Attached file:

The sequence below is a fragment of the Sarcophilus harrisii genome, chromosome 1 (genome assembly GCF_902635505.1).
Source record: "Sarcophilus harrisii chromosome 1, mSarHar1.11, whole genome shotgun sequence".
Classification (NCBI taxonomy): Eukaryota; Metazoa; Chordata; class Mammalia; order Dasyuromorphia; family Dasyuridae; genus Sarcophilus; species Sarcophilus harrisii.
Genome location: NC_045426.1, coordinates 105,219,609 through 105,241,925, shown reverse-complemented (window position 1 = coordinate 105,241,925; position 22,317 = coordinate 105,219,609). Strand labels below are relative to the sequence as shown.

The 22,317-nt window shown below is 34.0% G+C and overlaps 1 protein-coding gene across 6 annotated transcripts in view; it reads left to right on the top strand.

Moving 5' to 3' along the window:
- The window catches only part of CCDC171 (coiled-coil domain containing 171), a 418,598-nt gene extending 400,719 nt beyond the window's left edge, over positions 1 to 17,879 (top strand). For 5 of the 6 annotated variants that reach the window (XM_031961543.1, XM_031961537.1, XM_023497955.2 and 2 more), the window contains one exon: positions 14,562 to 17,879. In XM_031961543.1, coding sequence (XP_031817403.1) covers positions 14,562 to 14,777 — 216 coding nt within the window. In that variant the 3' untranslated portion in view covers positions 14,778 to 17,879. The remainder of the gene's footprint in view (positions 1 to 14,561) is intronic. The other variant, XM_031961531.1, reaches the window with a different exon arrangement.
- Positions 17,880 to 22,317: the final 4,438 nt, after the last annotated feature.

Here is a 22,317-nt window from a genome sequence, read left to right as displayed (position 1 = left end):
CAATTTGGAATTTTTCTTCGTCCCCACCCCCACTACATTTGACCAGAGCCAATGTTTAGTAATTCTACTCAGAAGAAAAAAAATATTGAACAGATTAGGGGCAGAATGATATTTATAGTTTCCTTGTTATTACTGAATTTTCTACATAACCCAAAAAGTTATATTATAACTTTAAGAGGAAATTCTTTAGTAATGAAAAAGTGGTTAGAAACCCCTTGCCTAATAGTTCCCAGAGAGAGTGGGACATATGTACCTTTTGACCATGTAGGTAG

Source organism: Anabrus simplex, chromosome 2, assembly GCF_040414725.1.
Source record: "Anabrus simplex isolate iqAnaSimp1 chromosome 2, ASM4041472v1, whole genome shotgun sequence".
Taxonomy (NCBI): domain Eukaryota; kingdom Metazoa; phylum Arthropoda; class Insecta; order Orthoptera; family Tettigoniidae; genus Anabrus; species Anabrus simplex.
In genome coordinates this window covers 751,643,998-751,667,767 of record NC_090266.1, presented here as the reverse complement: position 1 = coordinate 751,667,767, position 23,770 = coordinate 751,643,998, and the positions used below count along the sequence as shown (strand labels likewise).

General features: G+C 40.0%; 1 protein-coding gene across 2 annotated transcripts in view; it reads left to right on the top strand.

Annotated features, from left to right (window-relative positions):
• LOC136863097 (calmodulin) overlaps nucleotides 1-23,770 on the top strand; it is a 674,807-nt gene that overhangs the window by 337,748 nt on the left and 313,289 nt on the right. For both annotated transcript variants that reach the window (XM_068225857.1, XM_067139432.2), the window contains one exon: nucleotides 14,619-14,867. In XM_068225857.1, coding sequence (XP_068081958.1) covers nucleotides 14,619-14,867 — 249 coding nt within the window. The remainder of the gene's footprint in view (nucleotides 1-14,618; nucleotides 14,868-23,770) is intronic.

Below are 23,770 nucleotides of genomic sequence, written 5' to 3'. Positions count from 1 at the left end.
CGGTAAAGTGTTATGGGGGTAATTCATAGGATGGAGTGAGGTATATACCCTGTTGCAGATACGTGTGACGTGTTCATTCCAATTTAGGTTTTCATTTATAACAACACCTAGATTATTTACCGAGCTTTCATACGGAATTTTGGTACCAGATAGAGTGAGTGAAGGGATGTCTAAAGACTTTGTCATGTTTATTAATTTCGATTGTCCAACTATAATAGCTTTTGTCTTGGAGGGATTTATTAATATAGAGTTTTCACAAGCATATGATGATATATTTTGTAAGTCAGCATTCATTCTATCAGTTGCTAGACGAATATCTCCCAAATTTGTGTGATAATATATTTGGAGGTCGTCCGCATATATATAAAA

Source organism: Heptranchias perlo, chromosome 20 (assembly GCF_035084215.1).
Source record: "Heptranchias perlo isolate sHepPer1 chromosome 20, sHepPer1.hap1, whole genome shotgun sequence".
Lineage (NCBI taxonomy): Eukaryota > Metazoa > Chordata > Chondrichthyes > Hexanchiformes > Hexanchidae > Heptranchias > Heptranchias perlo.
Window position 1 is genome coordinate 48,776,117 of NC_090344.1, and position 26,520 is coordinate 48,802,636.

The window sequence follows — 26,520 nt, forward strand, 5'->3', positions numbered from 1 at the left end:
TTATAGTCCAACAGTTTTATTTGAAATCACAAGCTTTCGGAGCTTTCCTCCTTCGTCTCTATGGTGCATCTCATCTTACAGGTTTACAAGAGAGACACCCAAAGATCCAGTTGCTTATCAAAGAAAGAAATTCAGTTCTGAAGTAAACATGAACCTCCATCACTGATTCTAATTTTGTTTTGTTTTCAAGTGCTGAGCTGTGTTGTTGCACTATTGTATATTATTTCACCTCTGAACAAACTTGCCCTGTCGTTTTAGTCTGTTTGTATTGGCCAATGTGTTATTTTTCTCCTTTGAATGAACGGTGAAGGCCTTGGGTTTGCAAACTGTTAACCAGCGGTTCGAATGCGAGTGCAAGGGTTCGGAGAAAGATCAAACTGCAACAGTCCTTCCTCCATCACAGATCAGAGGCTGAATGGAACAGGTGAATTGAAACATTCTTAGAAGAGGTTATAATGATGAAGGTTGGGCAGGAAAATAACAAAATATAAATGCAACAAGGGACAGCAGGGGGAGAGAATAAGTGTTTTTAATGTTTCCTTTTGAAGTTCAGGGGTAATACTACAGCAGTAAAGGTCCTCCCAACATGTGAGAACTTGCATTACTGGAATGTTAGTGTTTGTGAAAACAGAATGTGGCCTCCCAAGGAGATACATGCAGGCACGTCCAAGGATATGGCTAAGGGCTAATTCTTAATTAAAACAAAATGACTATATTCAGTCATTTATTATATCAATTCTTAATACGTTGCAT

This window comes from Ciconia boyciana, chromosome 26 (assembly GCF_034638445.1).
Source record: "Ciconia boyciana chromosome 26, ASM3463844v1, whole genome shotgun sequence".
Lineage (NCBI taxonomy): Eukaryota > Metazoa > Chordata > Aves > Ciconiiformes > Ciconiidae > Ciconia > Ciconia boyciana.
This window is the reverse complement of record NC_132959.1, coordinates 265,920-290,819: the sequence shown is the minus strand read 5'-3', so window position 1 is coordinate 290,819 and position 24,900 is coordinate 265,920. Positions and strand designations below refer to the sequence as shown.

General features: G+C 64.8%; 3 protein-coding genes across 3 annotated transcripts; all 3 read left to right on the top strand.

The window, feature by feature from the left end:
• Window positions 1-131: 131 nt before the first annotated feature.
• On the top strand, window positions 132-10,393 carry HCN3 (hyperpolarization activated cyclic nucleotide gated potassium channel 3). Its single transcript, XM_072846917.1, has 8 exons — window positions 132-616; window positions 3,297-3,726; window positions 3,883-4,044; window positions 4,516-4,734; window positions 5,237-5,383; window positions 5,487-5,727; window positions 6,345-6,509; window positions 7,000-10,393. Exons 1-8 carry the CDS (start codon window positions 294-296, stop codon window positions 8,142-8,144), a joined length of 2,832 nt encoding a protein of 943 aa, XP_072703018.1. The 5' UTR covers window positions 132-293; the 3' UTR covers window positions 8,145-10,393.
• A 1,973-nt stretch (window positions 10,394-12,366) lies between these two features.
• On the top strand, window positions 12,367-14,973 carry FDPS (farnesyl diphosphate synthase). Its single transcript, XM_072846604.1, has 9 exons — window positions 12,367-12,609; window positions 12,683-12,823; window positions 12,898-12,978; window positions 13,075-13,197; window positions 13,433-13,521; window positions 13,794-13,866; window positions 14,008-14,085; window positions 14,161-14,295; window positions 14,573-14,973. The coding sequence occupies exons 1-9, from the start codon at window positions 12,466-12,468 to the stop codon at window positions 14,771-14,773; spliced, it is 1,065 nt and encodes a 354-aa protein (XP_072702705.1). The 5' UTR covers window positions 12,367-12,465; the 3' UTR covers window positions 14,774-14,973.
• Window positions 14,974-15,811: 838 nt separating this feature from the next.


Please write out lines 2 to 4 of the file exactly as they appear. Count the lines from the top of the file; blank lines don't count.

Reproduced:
Source record: "Sarcophilus harrisii chromosome 1, mSarHar1.11, whole genome shotgun sequence".
Classification (NCBI taxonomy): Eukaryota; Metazoa; Chordata; class Mammalia; order Dasyuromorphia; family Dasyuridae; genus Sarcophilus; species Sarcophilus harrisii.
Genome location: NC_045426.1, coordinates 105,219,609 through 105,241,925, shown reverse-complemented (window position 1 = coordinate 105,241,925; position 22,317 = coordinate 105,219,609). Strand labels below are relative to the sequence as shown.